SOUDERTON — The almost bare shelves at Keystone Opportunity Center's food pantry on Main Street in Souderton are once again full with the help of two major food drives.

The Scouting for Food collection by local Scout groups brought in 12,200 pounds of food and household items such as detergents, with the Scooter's Bike Shop Cranksgiving Ride and Food Drive hauling in another about 5,000 pounds. Both were held on Nov. 16.

That's a big help, but still adds up to only a small part of what's needed year-round at the pantry that  distributed 258,840 pounds of food last year, Keystone staff members say.

“Those shelves will be empty in a matter of weeks and we'll have to do it all over again,” said Alan Raisman, Keystone's manager of advancement.

“Once the holidays are over, we're still here,” he said. “Our clients are still coming through our doors and our programs are still running.”

Both the Scout and Cranksgiving collections brought in more food than last year, he said.

“As much as we love seeing the events grow year on year, it's important because, unfortunately, the need grows year on year,” Raisman said.

Cindy Dembrosky, the food pantry's manager, has been with Keystone for 10 years.

“Last month was our highest number of households served since I've been here,” she said. “We served 287 households and all those people live in Souderton [Area] School District.”

No one specific reason was identified as the reason for the increase last month, she said.

“It's been going up slowly, but steadily,” Arlene Daily, Keystone's executive director, said.

Before last month, the highest number of households served in any month this year had been 266, Dembrosky said.

The number of senior citizens on a fixed income coming to Keystone for assistance is increasing, she said.

This year's Scout food drive brought in the most from that drive since 2017, Raisman said.

It was double the amount received last year, Dembrosky said.

One of the possible reasons given for less food being collected in last year's Scout drive is that the Scouts stopped giving out bags to be used in the collection.

This year the bags were back, Dembrosky said.

“The troops and packs that worked with us distributed over 4,000 bags,” she said. “They actually went out and bought the bags themselves.”

Ten Scout troops participated in the collection, Raisman said. Another 35 community volunteers helped with weighing and sorting the items collected, he said.

Cranksgiving, now in its second year, had about 90 bicyclists, a release about the ride said. The ride starts at Souderton Community Park, with riders given the options of taking a five-mile family route or 20- or 30-mile routes. Along the way, the riders stop at Landis Supermarkets in Telford and Vernfield to purchase food for Keystone's food pantry.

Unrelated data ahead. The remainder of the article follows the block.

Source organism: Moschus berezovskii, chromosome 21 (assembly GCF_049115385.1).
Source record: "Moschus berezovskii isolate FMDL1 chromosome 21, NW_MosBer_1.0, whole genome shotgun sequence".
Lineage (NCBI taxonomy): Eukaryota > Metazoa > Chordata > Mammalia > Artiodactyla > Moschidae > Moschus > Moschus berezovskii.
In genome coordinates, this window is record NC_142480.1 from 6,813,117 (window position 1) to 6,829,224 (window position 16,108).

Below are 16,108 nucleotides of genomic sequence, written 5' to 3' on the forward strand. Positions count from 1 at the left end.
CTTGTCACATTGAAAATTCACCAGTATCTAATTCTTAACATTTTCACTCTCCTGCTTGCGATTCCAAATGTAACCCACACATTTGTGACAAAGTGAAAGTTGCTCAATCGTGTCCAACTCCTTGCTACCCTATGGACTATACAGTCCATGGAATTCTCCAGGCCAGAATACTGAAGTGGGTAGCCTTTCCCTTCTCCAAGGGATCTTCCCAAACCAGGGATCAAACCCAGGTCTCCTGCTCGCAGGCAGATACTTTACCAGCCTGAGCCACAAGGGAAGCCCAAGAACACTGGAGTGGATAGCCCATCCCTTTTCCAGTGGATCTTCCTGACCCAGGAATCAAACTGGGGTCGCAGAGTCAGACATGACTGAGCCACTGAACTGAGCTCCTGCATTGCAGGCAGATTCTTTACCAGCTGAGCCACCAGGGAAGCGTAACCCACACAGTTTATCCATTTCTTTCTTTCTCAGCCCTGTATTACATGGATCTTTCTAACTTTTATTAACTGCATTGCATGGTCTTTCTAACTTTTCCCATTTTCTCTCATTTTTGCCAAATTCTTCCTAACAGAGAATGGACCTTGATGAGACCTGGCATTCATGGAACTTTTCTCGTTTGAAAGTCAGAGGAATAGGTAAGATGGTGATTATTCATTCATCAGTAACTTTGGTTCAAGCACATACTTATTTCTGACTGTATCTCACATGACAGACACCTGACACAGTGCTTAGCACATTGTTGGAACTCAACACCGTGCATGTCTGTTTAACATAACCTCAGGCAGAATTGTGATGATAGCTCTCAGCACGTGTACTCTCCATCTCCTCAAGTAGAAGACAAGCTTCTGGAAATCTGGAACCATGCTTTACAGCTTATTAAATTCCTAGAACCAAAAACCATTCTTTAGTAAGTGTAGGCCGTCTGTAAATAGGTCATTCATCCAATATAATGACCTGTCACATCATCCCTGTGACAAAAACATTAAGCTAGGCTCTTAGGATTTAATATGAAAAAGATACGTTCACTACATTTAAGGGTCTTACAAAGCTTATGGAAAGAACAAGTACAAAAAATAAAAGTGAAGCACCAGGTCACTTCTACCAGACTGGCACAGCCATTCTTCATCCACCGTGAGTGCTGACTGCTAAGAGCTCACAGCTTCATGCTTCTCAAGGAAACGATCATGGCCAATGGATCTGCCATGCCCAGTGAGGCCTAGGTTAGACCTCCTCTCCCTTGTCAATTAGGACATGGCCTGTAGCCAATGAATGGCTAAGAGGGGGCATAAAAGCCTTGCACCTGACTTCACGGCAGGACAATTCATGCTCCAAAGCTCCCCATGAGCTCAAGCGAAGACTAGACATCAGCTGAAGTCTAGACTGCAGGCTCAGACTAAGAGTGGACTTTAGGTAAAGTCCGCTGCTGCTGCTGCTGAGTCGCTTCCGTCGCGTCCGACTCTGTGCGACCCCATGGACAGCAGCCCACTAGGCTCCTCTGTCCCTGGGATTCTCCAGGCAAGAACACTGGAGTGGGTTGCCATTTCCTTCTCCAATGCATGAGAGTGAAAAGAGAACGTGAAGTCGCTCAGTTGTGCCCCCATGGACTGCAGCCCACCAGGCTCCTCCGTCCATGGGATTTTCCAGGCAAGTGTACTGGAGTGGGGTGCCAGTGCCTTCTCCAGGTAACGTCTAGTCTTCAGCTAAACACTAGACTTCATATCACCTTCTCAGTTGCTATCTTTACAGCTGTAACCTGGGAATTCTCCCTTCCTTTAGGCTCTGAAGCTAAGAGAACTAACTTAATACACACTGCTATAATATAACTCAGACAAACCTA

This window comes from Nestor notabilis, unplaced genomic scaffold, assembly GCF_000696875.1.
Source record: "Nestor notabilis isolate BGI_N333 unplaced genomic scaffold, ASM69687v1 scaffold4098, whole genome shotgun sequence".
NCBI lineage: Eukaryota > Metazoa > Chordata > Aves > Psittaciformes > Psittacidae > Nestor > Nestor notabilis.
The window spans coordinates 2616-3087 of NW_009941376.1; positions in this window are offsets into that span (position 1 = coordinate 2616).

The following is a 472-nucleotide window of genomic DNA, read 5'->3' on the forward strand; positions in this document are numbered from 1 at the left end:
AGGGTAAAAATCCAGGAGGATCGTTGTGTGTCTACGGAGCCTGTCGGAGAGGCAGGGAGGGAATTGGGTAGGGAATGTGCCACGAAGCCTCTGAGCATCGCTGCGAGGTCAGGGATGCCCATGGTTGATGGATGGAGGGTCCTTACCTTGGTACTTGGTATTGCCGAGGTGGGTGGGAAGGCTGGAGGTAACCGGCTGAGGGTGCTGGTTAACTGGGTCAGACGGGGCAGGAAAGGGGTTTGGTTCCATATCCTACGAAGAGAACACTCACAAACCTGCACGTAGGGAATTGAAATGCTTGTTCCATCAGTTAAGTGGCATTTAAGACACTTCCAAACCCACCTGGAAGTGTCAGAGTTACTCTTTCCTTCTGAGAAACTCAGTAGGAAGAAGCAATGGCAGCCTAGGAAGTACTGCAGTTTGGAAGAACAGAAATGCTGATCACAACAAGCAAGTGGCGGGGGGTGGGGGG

“The cyclists ranged in age from 5 to 75 and came from as far as Philadelphia, Lansdowne and Emmaus. They braved 32 degree temperatures and brisk 15 mile per hour winds as they navigated the courses,” the release said.

Five pick-up truck loads were brought to the pantry from the Cranksgiving collection, Dembrosky said.

Along with those two drives, Keystone recently had a Thanksgiving meal bag donation drive to which 495 meal bags were contributed, Raisman said. The bags are distributed through the food pantry and Fresh for All, he said. The weekly Fresh for All distributions are 1 to 2 p.m. Tuesdays at Grace Bible Church in Souderton.

This year's winter coat drive brought in 400 coats from auto dealerships and community members, Raisman said. The coats are distributed throughout the winter months, he said.

Keystone also has a gift card collection, Daily said.

“We are able to give those to our clients to help them get through the holidays with a little bit of assistance to be able to buy gifts for their children or buy an extra meal,” she said. 

Along with the food donations and volunteer help, monetary donations are essential to keeping the organization's programs going year-round, Daily said.

“One bag of groceries, one Thanksgiving meal, or a coat for the winter is helpful, but the funding that sustains the programs that keeps people going all year long is really what changes lives,” Daily said. “That'll have the greatest impact on helping people sustain themselves for a long period of time.”

Along with the food pantry, Keystone provides educational programs.

Donations may be made through A list of immediate needs is posted each Friday on the website, Raisman said.

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